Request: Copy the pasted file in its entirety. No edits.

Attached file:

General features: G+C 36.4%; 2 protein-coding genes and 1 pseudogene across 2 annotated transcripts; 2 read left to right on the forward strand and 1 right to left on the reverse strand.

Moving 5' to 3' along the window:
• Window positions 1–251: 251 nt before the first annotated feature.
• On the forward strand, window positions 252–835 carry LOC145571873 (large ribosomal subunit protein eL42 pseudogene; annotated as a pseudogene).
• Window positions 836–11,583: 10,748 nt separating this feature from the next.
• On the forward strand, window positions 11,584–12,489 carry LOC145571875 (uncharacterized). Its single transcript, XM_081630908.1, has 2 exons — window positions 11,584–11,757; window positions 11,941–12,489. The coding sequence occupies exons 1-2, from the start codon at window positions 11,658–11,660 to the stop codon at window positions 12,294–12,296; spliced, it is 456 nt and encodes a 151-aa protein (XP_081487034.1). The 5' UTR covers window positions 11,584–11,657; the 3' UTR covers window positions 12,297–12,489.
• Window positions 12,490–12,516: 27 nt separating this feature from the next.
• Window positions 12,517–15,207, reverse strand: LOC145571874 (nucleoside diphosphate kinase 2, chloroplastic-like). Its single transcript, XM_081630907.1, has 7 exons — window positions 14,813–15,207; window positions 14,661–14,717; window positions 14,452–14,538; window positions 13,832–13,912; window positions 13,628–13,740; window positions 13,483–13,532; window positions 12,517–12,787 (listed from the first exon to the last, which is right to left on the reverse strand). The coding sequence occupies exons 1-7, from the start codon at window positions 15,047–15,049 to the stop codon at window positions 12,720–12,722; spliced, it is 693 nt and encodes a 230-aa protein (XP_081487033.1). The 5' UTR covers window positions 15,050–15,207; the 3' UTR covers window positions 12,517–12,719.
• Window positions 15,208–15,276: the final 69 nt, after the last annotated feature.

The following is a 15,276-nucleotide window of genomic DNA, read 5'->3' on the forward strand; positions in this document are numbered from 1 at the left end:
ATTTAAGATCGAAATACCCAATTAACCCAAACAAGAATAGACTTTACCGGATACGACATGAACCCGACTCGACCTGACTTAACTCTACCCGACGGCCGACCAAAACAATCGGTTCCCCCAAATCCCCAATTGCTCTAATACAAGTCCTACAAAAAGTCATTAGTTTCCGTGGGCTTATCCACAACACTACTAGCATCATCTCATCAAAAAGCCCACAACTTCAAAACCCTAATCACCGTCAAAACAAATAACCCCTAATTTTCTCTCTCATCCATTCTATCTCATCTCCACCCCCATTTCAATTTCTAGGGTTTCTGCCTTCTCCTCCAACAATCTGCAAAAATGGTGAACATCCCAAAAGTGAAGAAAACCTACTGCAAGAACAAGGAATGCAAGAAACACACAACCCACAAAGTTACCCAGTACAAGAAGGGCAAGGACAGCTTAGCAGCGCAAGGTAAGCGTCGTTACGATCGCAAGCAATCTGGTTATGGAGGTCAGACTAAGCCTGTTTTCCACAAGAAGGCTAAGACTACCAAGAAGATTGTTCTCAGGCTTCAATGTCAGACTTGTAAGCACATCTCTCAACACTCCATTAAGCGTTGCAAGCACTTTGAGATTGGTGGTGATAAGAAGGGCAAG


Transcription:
General features: G+C 36.4%; 2 protein-coding genes and 1 pseudogene across 2 annotated transcripts; 2 read left to right on the forward strand and 1 right to left on the reverse strand.

Moving 5' to 3' along the window:
• Window positions 1–251: 251 nt before the first annotated feature.
• On the forward strand, window positions 252–835 carry LOC145571873 (large ribosomal subunit protein eL42 pseudogene; annotated as a pseudogene).
• Window positions 836–11,583: 10,748 nt separating this feature from the next.
• On the forward strand, window positions 11,584–12,489 carry LOC145571875 (uncharacterized). Its single transcript, XM_081630908.1, has 2 exons — window positions 11,584–11,757; window positions 11,941–12,489. The coding sequence occupies exons 1-2, from the start codon at window positions 11,658–11,660 to the stop codon at window positions 12,294–12,296; spliced, it is 456 nt and encodes a 151-aa protein (XP_081487034.1). The 5' UTR covers window positions 11,584–11,657; the 3' UTR covers window positions 12,297–12,489.
• Window positions 12,490–12,516: 27 nt separating this feature from the next.
• Window positions 12,517–15,207, reverse strand: LOC145571874 (nucleoside diphosphate kinase 2, chloroplastic-like). Its single transcript, XM_081630907.1, has 7 exons — window positions 14,813–15,207; window positions 14,661–14,717; window positions 14,452–14,538; window positions 13,832–13,912; window positions 13,628–13,740; window positions 13,483–13,532; window positions 12,517–12,787 (listed from the first exon to the last, which is right to left on the reverse strand). The coding sequence occupies exons 1-7, from the start codon at window positions 15,047–15,049 to the stop codon at window positions 12,720–12,722; spliced, it is 693 nt and encodes a 230-aa protein (XP_081487033.1). The 5' UTR covers window positions 15,050–15,207; the 3' UTR covers window positions 12,517–12,719.
• Window positions 15,208–15,276: the final 69 nt, after the last annotated feature.

The following is a 15,276-nucleotide window of genomic DNA, read 5'->3' on the forward strand; positions in this document are numbered from 1 at the left end:
ATTTAAGATCGAAATACCCAATTAACCCAAACAAGAATAGACTTTACCGGATACGACATGAACCCGACTCGACCTGACTTAACTCTACCCGACGGCCGACCAAAACAATCGGTTCCCCCAAATCCCCAATTGCTCTAATACAAGTCCTACAAAAAGTCATTAGTTTCCGTGGGCTTATCCACAACACTACTAGCATCATCTCATCAAAAAGCCCACAACTTCAAAACCCTAATCACCGTCAAAACAAATAACCCCTAATTTTCTCTCTCATCCATTCTATCTCATCTCCACCCCCATTTCAATTTCTAGGGTTTCTGCCTTCTCCTCCAACAATCTGCAAAAATGGTGAACATCCCAAAAGTGAAGAAAACCTACTGCAAGAACAAGGAATGCAAGAAACACACAACCCACAAAGTTACCCAGTACAAGAAGGGCAAGGACAGCTTAGCAGCGCAAGGTAAGCGTCGTTACGATCGCAAGCAATCTGGTTATGGAGGTCAGACTAAGCCTGTTTTCCACAAGAAGGCTAAGACTACCAAGAAGATTGTTCTCAGGCTTCAATGTCAGACTTGTAAGCACATCTCTCAACACTCCATTAAGCGTTGCAAGCACTTTGAGATTGGTGGTGATAAGAAGGGCAAG